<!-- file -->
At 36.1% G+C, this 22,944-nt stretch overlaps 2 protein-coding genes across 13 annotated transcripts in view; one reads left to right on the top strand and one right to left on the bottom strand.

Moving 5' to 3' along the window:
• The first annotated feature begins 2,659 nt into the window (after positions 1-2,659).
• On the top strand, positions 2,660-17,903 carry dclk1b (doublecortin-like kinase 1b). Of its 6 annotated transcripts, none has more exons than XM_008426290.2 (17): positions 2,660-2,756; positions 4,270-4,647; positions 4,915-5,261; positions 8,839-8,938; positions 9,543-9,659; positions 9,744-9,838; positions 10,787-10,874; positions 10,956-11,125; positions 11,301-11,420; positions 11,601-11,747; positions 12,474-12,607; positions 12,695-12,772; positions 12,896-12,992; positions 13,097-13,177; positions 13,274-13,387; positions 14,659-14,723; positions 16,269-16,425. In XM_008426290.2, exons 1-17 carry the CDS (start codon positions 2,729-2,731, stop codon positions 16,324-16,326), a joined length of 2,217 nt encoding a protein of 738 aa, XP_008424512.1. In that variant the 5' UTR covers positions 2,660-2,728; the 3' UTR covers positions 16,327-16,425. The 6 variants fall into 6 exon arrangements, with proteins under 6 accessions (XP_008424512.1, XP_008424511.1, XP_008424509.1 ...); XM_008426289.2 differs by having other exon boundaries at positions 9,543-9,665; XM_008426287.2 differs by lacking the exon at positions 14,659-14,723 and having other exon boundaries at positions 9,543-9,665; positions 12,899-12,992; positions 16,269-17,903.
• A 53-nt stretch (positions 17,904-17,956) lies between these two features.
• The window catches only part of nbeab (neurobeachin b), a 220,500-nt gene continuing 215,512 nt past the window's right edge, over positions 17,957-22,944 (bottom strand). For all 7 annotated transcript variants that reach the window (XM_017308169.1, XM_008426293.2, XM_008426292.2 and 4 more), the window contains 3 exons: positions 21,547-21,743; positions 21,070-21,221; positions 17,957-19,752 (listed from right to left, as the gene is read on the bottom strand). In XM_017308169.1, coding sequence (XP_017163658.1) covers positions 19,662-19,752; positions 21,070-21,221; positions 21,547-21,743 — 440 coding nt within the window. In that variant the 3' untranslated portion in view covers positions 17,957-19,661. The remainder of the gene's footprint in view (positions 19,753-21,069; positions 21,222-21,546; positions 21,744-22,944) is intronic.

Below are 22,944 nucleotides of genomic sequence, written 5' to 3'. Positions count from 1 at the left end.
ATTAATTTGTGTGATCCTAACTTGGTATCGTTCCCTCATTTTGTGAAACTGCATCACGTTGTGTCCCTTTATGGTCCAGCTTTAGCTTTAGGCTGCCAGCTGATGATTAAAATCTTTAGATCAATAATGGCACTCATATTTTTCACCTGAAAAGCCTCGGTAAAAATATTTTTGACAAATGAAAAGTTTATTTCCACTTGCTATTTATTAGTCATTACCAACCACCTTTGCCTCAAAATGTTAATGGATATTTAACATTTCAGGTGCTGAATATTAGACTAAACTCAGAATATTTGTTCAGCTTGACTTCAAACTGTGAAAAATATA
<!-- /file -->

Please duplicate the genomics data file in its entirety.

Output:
At 36.1% G+C, this 22,944-nt stretch overlaps 2 protein-coding genes across 13 annotated transcripts in view; one reads left to right on the top strand and one right to left on the bottom strand.

Moving 5' to 3' along the window:
• The first annotated feature begins 2,659 nt into the window (after positions 1-2,659).
• On the top strand, positions 2,660-17,903 carry dclk1b (doublecortin-like kinase 1b). Of its 6 annotated transcripts, none has more exons than XM_008426290.2 (17): positions 2,660-2,756; positions 4,270-4,647; positions 4,915-5,261; positions 8,839-8,938; positions 9,543-9,659; positions 9,744-9,838; positions 10,787-10,874; positions 10,956-11,125; positions 11,301-11,420; positions 11,601-11,747; positions 12,474-12,607; positions 12,695-12,772; positions 12,896-12,992; positions 13,097-13,177; positions 13,274-13,387; positions 14,659-14,723; positions 16,269-16,425. In XM_008426290.2, exons 1-17 carry the CDS (start codon positions 2,729-2,731, stop codon positions 16,324-16,326), a joined length of 2,217 nt encoding a protein of 738 aa, XP_008424512.1. In that variant the 5' UTR covers positions 2,660-2,728; the 3' UTR covers positions 16,327-16,425. The 6 variants fall into 6 exon arrangements, with proteins under 6 accessions (XP_008424512.1, XP_008424511.1, XP_008424509.1 ...); XM_008426289.2 differs by having other exon boundaries at positions 9,543-9,665; XM_008426287.2 differs by lacking the exon at positions 14,659-14,723 and having other exon boundaries at positions 9,543-9,665; positions 12,899-12,992; positions 16,269-17,903.
• A 53-nt stretch (positions 17,904-17,956) lies between these two features.
• The window catches only part of nbeab (neurobeachin b), a 220,500-nt gene continuing 215,512 nt past the window's right edge, over positions 17,957-22,944 (bottom strand). For all 7 annotated transcript variants that reach the window (XM_017308169.1, XM_008426293.2, XM_008426292.2 and 4 more), the window contains 3 exons: positions 21,547-21,743; positions 21,070-21,221; positions 17,957-19,752 (listed from right to left, as the gene is read on the bottom strand). In XM_017308169.1, coding sequence (XP_017163658.1) covers positions 19,662-19,752; positions 21,070-21,221; positions 21,547-21,743 — 440 coding nt within the window. In that variant the 3' untranslated portion in view covers positions 17,957-19,661. The remainder of the gene's footprint in view (positions 19,753-21,069; positions 21,222-21,546; positions 21,744-22,944) is intronic.

Below are 22,944 nucleotides of genomic sequence, written 5' to 3'. Positions count from 1 at the left end.
ATTAATTTGTGTGATCCTAACTTGGTATCGTTCCCTCATTTTGTGAAACTGCATCACGTTGTGTCCCTTTATGGTCCAGCTTTAGCTTTAGGCTGCCAGCTGATGATTAAAATCTTTAGATCAATAATGGCACTCATATTTTTCACCTGAAAAGCCTCGGTAAAAATATTTTTGACAAATGAAAAGTTTATTTCCACTTGCTATTTATTAGTCATTACCAACCACCTTTGCCTCAAAATGTTAATGGATATTTAACATTTCAGGTGCTGAATATTAGACTAAACTCAGAATATTTGTTCAGCTTGACTTCAAACTGTGAAAAATATA